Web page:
Mistake 2 – Not putting the business case to your employer
An employer without a history of giving their employees sabbaticals may be reluctant to start.
They may have genuine concerns about the cost of covering your job, that everyone will now want a sabbatical - or even that you won't come back!
It's your job to assuage these concerns - by putting the business case for your sabbatical to your employer.
If they let you take a sabbatical, you will return with more skills which will be an asset to your company. Soft skills, like leadership, problem-solving and communication, are in great demand these days, and your sabbatical will let you develop these outside the office. You may also develop skills and experience that are specifically useful for your job too - whether that's learning how to teach, or understanding Japanese culture.
And best of all - your employer doesn't have to pay for this training!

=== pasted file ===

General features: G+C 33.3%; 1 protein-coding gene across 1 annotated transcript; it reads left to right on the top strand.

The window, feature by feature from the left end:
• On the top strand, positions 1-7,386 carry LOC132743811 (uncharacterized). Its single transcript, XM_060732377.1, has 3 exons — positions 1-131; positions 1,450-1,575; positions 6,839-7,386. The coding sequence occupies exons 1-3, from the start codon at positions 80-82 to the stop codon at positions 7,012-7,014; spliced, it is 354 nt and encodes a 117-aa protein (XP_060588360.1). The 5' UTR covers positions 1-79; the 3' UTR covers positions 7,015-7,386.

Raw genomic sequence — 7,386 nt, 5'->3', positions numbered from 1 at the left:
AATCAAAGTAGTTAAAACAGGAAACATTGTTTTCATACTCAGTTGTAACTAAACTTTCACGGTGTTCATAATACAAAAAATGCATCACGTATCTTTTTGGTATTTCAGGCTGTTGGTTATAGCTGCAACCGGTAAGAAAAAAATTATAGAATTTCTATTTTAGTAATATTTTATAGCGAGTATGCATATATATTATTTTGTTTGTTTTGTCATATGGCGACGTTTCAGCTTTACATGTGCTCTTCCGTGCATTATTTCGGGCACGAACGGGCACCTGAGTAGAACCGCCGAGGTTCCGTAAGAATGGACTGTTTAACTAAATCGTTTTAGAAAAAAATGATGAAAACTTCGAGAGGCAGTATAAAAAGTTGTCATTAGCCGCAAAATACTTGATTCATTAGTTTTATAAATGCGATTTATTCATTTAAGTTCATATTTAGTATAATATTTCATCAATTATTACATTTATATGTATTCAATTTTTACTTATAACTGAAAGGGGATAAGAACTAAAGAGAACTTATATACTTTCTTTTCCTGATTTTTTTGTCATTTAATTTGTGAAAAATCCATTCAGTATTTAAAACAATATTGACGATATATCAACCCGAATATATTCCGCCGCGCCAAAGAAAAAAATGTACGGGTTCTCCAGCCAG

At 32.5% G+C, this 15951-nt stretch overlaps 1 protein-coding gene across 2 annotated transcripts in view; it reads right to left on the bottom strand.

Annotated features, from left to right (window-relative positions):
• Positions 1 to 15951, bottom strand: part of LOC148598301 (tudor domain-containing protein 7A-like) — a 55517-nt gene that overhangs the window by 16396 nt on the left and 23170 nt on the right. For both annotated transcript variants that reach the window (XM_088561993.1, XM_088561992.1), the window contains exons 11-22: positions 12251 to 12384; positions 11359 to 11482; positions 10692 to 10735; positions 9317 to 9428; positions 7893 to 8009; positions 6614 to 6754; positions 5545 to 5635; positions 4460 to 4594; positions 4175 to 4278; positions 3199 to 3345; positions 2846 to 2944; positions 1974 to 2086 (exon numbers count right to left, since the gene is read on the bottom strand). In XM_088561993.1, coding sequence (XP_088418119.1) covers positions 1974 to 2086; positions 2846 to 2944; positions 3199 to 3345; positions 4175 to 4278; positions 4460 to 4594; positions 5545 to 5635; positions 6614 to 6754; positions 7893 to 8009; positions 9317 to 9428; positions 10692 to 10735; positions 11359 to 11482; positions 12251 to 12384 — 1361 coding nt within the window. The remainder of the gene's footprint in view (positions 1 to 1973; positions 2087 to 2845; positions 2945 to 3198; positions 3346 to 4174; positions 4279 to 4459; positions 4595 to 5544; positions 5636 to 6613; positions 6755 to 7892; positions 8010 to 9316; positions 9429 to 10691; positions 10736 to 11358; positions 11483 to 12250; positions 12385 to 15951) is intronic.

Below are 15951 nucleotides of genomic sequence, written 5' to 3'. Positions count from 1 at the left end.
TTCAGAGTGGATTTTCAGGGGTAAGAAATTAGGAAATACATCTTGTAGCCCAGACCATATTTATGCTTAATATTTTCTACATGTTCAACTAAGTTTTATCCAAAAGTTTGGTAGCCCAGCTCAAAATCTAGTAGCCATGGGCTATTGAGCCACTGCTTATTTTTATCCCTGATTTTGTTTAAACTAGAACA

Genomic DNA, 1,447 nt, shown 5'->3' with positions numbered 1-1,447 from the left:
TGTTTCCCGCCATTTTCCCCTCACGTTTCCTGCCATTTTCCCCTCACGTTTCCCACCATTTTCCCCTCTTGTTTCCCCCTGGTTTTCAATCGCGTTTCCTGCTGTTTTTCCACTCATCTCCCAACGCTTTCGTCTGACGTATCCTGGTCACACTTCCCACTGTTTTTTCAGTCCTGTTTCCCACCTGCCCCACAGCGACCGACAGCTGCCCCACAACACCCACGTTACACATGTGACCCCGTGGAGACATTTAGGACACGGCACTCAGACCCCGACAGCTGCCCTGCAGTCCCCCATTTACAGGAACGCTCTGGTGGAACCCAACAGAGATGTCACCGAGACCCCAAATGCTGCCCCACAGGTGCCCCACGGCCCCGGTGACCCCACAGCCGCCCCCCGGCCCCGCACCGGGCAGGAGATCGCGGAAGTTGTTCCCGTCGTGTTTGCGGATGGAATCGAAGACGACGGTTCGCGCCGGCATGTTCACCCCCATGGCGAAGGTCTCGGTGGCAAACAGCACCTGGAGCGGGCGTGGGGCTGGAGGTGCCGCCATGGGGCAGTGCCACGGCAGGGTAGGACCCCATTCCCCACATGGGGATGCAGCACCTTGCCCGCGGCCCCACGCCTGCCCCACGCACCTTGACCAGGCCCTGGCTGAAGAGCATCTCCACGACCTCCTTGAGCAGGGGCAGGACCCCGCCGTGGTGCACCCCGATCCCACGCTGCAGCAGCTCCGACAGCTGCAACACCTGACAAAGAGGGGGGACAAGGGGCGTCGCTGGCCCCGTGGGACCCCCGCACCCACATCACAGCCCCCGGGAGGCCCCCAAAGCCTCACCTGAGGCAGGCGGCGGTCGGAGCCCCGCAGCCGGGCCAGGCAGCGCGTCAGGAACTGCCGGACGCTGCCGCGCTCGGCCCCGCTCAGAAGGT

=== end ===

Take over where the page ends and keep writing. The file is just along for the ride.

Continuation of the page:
Another advantage of letting you return after your career break is that they get back an employee who doesn't need training, won't take time learning the ropes, and has already established relationships with clients, suppliers and colleagues. You being able to jump straight back in to your job (as far as practical) will save them time and money.
Finally, while you're on sabbatical, your employer doesn't have to pay you, so if your colleagues are able to provide cover temporarily, they will save on a salary. They also don't have to pay your benefits, or give you a pay rise (if you're away at appraisal time), so again, they're saving!
Mistake 3 – Not getting it in writing
This is a big one.
It's essential you get your sabbatical agreement in writing, so both you and your employer know what you've agreed to.
Standard inclusions are: